PATIENT CARE BEFORE SURGERY
The Night Before Surgery: Unless you have been told otherwise by a member of our staff, remove all access to food by midnight, as your pet will be getting a sedative and/or general anesthetic for which an empty stomach is required. WATER CAN AND SHOULD BE ALLOWED DURING THE NIGHT. In some situations, this recommendation is modified. But our general "rule of thumb" is no food after midnight.
The Morning of Surgery: Remove your pet's source(s) of water at 7 am. Take your dog for a long walk before you come to the hospital and make sure that he or she both urinates and defecates. The sedatives and anesthetics relax control of these bodily functions and we do not want your pet to become soiled or to contaminate the surgery site(s).
Admission to the Hospital: You will receive a confirmation call the day before surgery (typically in the early afternoon), at which time you will be given an admission time for surgery day. You will have an actual check-in appointment with one of our technicians to go over any last minute points or questions.
The doctor generally has multiple procedures and surgeries on the same day, but we have your pet come early for several reasons. Your pet will usually receive both a sedative/analgesic and an IV catheter before surgery. Also, our patients oftentimes receive a variety of eye drops before the actual surgery is performed. Please bring any and all medications that your pet is currently on, including those not prescribed at this hospital.
Communication During the Day: One of our staff members or the doctor will call you when your pet has come out of surgery. It is critical that you can be reached in the event of an emergency. Voice mail is not sufficient. You can be assured that you will be contacted if there is any problem with your pet. If you have not heard from us, it means that we have not finished your pet's surgery. We understand your concern while your pet is hospitalized.
Please understand that we have many patients and that sometimes we become delayed in our schedule due to either emergencies or unanticipated delays in the operating room. We do our best to plan the day, but not all circumstances are within our control. If you are concerned about your pet, feel free to give us a call for a progress report.
Risks (of Sedation/Anesthesia): In the majority of cases, the risk for major complications from sedation or general anesthesia is quite low. Every possible measure is taken at this hospital to minimize risks including (but not limited to) use of the safest anesthetic drugs, tailoring of the anesthetic protocol to the patient, extensive continuing education on anesthesia for all team members, use of every monitor available, and optimal staffing of the operating room for close monitoring. Nonetheless, there is always a small risk for a major, life-threatening issue associated with anesthesia. In the event of a life-threatening crisis, it is important for us to know your intentions. We will make every effort to contact you by phone but it might take a few minutes for our doctor to be able to leave the patient plus it is not uncommon that folks are not phone available when we need them. The option is to perform CPR to try to reverse the situation but some people choose DNR or do not resuscitate.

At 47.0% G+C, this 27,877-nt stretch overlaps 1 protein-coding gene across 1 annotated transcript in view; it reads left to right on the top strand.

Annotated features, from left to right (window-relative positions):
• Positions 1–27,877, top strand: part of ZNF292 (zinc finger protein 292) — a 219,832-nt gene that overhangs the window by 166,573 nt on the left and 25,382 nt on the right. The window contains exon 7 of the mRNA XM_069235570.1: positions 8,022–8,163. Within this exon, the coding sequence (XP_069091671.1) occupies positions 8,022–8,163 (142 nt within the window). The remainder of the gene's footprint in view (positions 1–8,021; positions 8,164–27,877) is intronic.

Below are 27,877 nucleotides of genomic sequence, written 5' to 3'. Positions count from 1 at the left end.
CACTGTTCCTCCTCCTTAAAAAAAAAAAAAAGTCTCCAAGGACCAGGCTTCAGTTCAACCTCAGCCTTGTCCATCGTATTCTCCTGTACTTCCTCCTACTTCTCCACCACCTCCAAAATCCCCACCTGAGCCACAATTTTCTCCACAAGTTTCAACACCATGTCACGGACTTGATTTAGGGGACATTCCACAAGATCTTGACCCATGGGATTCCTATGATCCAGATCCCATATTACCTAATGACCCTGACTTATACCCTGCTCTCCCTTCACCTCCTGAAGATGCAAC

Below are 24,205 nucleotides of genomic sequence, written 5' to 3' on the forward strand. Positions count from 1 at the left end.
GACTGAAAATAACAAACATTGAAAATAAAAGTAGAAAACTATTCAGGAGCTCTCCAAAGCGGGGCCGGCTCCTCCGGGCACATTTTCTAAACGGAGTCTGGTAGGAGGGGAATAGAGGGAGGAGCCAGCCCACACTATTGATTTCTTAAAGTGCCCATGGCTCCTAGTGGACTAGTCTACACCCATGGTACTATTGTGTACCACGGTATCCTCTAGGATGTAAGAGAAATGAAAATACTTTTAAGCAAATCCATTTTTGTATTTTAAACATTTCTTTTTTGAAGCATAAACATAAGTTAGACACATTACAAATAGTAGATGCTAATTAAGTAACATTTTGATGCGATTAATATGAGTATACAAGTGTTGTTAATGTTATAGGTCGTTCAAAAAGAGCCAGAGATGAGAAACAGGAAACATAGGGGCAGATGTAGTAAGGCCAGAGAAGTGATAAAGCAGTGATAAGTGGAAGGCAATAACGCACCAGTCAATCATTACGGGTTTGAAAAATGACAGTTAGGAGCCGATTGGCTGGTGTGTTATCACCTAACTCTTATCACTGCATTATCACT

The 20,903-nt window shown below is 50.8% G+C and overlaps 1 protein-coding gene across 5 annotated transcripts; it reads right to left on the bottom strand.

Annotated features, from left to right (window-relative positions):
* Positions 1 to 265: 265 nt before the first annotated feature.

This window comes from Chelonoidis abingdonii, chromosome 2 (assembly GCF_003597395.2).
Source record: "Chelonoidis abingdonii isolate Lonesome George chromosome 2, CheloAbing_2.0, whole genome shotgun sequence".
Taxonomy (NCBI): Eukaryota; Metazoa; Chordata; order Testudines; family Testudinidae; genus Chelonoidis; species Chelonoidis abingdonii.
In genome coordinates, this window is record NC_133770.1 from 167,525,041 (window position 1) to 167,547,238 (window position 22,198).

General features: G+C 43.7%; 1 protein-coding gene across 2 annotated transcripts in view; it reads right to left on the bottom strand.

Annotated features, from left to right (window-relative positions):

Discharge From Our Hospital: Please allow some flexibility in your schedule on surgery day. In general, you can plan that your pet will be ready for discharge from the hospital by late afternoon. When possible, your pet will be discharged earlier in the day. Pets are not hospitalized overnight. (In the rare instance that overnight veterinary care is needed, your pet will need to be transferred to an overnight/emergency hospital.) When we call you after surgery, you will be given an exact time for discharge from the hospital. At this time, you will meet with one of our technicians to go over post-operative instructions. If you have not heard from us, please call before coming to the hospital.
Note: Be aware that your pet will probably have the hair on a front leg clipped for an IV catheter and the area around the eye(s) may be clipped for a sterile prep.